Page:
Ok, I realize the twitter flash is over and fewer people are talking about Rob Bell. After a month to reflect and the task of discussing "Love Wins" with our young adults next Thursday I wanted to share some short thoughts on why I love Rob and why I'm struggling with "Love Wins".
Here's the first reason to love Rob...
1. He's a gifted creative genius.
God has gifted Rob in incredible ways. Back in the day we used "nooma" videos to help students understand and engage with truth. I'm so grateful for his giftedness and willingness to try something new. The first video we ever used was the one on "fire". Do you remember how powerful that was? Or what about the video when he was hiking and had his son on his back. I can still remember him saying, "it's ok buddy". Powerful stuff.
2. He's not afraid to ask tough questions.
Our churches and communities must be places where people feel the freedom to question. Let's face it, there is a lot of stuff we believe that doesn't make sense. Many of the questions that come up in "Love Wins" are important things for us to consider. People are asking questions about heaven and hell. They're asking questions about God's goodness and human suffering. They're asking questions about grace and forgiveness. I long for my church to be a place where questions come frequently without the fear of others condemning.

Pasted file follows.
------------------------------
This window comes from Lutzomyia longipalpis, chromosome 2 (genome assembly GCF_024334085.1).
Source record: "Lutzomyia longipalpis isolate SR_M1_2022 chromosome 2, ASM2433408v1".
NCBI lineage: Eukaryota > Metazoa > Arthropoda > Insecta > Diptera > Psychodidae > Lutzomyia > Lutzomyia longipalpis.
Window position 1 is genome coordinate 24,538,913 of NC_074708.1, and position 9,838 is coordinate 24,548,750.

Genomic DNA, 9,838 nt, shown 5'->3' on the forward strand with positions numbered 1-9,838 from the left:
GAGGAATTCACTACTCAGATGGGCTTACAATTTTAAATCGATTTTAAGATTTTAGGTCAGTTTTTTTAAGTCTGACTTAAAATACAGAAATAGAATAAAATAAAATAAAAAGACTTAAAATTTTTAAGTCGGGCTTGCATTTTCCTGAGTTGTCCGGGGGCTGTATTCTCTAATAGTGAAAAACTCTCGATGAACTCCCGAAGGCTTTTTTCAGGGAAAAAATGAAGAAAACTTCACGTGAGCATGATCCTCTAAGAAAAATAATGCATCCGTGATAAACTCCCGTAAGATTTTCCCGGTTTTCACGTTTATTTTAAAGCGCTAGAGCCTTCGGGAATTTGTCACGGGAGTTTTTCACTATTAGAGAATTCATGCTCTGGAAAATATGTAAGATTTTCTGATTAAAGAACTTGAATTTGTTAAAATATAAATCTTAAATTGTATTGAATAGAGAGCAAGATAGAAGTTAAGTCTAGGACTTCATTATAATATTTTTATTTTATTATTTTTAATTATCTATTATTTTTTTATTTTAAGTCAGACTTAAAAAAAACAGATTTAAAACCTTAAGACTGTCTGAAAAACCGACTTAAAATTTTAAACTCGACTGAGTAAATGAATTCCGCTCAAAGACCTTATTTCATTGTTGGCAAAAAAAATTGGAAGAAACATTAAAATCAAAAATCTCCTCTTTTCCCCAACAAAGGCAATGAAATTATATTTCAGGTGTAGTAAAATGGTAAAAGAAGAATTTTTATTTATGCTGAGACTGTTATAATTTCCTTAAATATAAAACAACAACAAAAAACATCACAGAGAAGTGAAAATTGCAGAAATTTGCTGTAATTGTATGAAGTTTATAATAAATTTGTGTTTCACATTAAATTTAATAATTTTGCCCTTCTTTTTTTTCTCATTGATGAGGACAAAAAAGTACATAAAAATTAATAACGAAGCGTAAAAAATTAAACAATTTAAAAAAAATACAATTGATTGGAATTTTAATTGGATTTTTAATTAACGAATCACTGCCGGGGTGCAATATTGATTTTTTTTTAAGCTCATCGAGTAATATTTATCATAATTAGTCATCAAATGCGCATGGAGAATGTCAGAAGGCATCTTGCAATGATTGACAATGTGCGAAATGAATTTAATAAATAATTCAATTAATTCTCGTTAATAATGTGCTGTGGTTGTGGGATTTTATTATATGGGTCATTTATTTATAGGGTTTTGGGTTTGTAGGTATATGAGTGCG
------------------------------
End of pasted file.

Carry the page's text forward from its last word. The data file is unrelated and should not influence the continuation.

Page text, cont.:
I don't believe Rob is afraid to ask questions, do you?
3. He's my brother in Christ.
As I wrote that I felt so "oldschool", but it's true. Rob loves Jesus and Jesus loves Rob. People should absolutely desire what is God's best for Rob and his family. This passage in 1st Peter has really grabbed my heart lately.
1 Peter 1:22-23
22 Now that you have purified yourselves by obeying the truth so that you have sincere love for your brothers, love one another deeply, from the heart. 23 For you have been born again, not of perishable seed, but of imperishable, through the living and enduring word of God.
When we obey the gospel we automatically and supernaturally have "sincere love for your brothers". Rob is one of those "brothers".
Although I love and respect Rob and his ministry I have significant struggles with "Love Wins".
Here are 3 quick thoughts.
1. He belittles his would be critics.
Many have said they love the book because it creates great discussion. Great discussion doesn't usually happen if you cut off those who disagree with you at the knees. His use of exaggeration and sarcasm may cause the reader to feel that if they question or believe something different than Rob perhaps they've "hijacked Christianity" or "don't throw very good parties". Perhaps instead of using verbiage like "if your God is loving one second and cruel the next" it might be better to seek to understand God's love as it relates also to his holiness, righteousness and justice. Is God cruel? No. Holy? Absolutely. That would be a discussion worth having.
I love what Tim Keller has said...
"The first thing that disappointed me was not the content so much as the attitude. There is an immediate ridicule of apparent “close-minded” people. A conversation about conflict cannot begin with ridicule. We should not pit the doctrines of God against one another. At the cross, the love and holiness of God both win."